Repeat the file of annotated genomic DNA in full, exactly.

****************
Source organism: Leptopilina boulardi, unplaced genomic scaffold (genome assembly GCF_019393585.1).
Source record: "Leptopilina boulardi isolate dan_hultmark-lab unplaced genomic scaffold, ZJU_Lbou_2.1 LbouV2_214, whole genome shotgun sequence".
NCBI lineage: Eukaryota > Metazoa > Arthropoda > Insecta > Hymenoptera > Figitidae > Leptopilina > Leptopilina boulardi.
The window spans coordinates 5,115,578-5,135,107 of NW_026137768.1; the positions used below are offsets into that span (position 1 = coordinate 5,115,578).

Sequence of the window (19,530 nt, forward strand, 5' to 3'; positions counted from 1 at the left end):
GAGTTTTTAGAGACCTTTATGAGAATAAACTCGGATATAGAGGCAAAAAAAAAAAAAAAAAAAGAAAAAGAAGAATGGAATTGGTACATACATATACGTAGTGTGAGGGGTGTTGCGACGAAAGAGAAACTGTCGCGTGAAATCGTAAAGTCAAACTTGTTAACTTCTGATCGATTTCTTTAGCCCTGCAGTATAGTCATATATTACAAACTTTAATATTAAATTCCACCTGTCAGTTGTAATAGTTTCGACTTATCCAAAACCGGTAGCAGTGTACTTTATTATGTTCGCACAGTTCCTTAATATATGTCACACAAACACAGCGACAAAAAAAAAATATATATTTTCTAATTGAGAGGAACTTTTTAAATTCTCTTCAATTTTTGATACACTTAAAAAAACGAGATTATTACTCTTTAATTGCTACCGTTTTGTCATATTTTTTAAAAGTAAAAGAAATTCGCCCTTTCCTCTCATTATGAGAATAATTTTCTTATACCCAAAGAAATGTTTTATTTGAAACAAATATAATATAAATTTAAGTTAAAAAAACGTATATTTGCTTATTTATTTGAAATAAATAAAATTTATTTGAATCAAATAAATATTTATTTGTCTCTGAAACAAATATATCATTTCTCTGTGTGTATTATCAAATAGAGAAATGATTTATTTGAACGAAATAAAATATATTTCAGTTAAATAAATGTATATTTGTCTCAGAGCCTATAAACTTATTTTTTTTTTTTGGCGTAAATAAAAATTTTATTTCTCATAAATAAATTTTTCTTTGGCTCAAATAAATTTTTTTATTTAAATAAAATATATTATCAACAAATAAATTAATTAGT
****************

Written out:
Source organism: Leptopilina boulardi, unplaced genomic scaffold (genome assembly GCF_019393585.1).
Source record: "Leptopilina boulardi isolate dan_hultmark-lab unplaced genomic scaffold, ZJU_Lbou_2.1 LbouV2_214, whole genome shotgun sequence".
NCBI lineage: Eukaryota > Metazoa > Arthropoda > Insecta > Hymenoptera > Figitidae > Leptopilina > Leptopilina boulardi.
The window spans coordinates 5,115,578-5,135,107 of NW_026137768.1; the positions used below are offsets into that span (position 1 = coordinate 5,115,578).

Sequence of the window (19,530 nt, forward strand, 5' to 3'; positions counted from 1 at the left end):
GAGTTTTTAGAGACCTTTATGAGAATAAACTCGGATATAGAGGCAAAAAAAAAAAAAAAAAAAGAAAAAGAAGAATGGAATTGGTACATACATATACGTAGTGTGAGGGGTGTTGCGACGAAAGAGAAACTGTCGCGTGAAATCGTAAAGTCAAACTTGTTAACTTCTGATCGATTTCTTTAGCCCTGCAGTATAGTCATATATTACAAACTTTAATATTAAATTCCACCTGTCAGTTGTAATAGTTTCGACTTATCCAAAACCGGTAGCAGTGTACTTTATTATGTTCGCACAGTTCCTTAATATATGTCACACAAACACAGCGACAAAAAAAAAATATATATTTTCTAATTGAGAGGAACTTTTTAAATTCTCTTCAATTTTTGATACACTTAAAAAAACGAGATTATTACTCTTTAATTGCTACCGTTTTGTCATATTTTTTAAAAGTAAAAGAAATTCGCCCTTTCCTCTCATTATGAGAATAATTTTCTTATACCCAAAGAAATGTTTTATTTGAAACAAATATAATATAAATTTAAGTTAAAAAAACGTATATTTGCTTATTTATTTGAAATAAATAAAATTTATTTGAATCAAATAAATATTTATTTGTCTCTGAAACAAATATATCATTTCTCTGTGTGTATTATCAAATAGAGAAATGATTTATTTGAACGAAATAAAATATATTTCAGTTAAATAAATGTATATTTGTCTCAGAGCCTATAAACTTATTTTTTTTTTTTGGCGTAAATAAAAATTTTATTTCTCATAAATAAATTTTTCTTTGGCTCAAATAAATTTTTTTATTTAAATAAAATATATTATCAACAAATAAATTAATTAGT